After awesome turnouts in Barcelona during Mobile World Congress, and Toronto a week later, CrackBerry Kevin is holding a couple of fun little events that we're happy to tell you about. These are very informal get-togethers where BlackBerry fans, new and old, can chat about BlackBerry Mobile's upcoming hero phone, the KEYone.

CrackBerry Kevin celebrating 10 years of CrackBerry during MWC 2017!

I got a chance to try this phone in Barcelona and came away really impressed. This is a BlackBerry through and through, but with some modern niceties peppered throughout. It's just a BlackBerry Classic on a lot of caffeine. From the fingerprint sensor embedded in the hardware keyboard to the Pixel-quality camera and big, beautiful 4.5-inch screen, this is a phone to get excited about.

The two get-togethers are a few days apart. The Miami meet-up is scheduled for Friday, March 17, and the New York event is scheduled for Wednesday, March 22nd, so make your plans soon! We'll see you there!

RSVP: MIAMI - Friday, March 17th

RSVP: NEW YORK CITY - Wednesday, March 22nd

BlackBerry KEYone

BlackBerry Mobile

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1 week ago

LG G6 vs. LG V20: Is the flagship's camera worth the extra cash?

49

How does the LG G6's camera compare against its sibling, the V20? That's what we're going to find out.

The dual camera setup featured on the LG G6 isn't new. This particular configuration was first introduced in LG's V10, which was released under the guise of being the content creator's ultimate camera smartphone. It's a great phone, though not necessarily aimed at the mainstream, with camera modes to appease the casual photography all the way to the serious videographer. But which one is worth buying?

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1 week ago

Samsung Pay might come to Galaxy J phones in India

0

Samsung is looking to boost adoption of Samsung Pay by making it available on Galaxy J handsets.

Samsung Pay made its debut in India earlier this week, with the service becoming available for early access in the country. The digital payments service is limited to Samsung's premium devices, including the Galaxy S7, S7 edge, Galaxy Note 5, Galaxy S6 edge+, Galaxy A7 (2016), and the Galaxy A5 (2016), and it now looks like Samsung may expand availability to its Galaxy J phones.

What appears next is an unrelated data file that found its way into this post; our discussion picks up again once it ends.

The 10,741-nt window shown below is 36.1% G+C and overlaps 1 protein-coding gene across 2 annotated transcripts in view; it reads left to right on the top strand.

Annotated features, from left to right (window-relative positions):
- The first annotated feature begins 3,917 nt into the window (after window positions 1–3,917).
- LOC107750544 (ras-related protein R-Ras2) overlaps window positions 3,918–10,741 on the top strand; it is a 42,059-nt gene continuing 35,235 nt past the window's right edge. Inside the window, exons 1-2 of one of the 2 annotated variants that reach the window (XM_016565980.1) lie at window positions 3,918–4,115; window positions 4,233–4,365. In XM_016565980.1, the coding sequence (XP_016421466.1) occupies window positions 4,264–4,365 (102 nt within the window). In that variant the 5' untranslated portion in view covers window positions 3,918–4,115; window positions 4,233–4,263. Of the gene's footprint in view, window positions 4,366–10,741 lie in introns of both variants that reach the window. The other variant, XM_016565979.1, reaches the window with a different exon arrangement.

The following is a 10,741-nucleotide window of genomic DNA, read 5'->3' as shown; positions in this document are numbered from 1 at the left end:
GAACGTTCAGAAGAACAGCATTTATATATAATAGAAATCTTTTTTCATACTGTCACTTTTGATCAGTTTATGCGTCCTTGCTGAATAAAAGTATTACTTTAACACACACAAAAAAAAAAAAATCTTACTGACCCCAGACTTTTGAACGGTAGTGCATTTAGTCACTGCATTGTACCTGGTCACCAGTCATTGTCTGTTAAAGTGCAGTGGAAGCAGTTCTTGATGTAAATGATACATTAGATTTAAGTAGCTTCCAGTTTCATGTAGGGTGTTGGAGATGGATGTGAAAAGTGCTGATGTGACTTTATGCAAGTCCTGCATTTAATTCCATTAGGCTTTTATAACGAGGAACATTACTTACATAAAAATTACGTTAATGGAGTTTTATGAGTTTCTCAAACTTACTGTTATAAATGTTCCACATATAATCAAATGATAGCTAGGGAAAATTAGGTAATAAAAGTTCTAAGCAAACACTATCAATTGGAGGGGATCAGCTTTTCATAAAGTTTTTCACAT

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1 week ago

Google's unique update process is one of the best parts of owning a Pixel

42

Google's phones are updated the same way phones from other companies are, with one big difference.

There is an extremely well-defined divide between phones from Google and phones from any other company when it comes to updates. While a few exceptions exist, you know that you can only expect a timely Android update if you're using a phone recently sold by Google. In short, unless your phone says Nexus or Pixel on the back of it, getting updates can be as random and unpredictable as rolling dice.

Whenever we start talking about the update situation, someone will mention that Google can do it faster because it isn't going through the carriers and the companies that make the phone hardware. There is a lot more at play here, but a look at how a Google Android update is born and delivered should make for a fun conversation!

Two misconceptions

Let's start by addressing two things most of us get wrong: 1) The number of devices sold makes a big difference. 2) Carriers and manufacturers aren't in the picture.

Building a software update for one phone is the same as building a software update for one million phones. There are differences in the deployment because more people are downloading it and more errors can happen, but changing the code and testing how everything works is completely independent of how many phones that will use it are in the wild.

Android on a Nexus 5X is the same as Android on a Nexus 6P or Pixel.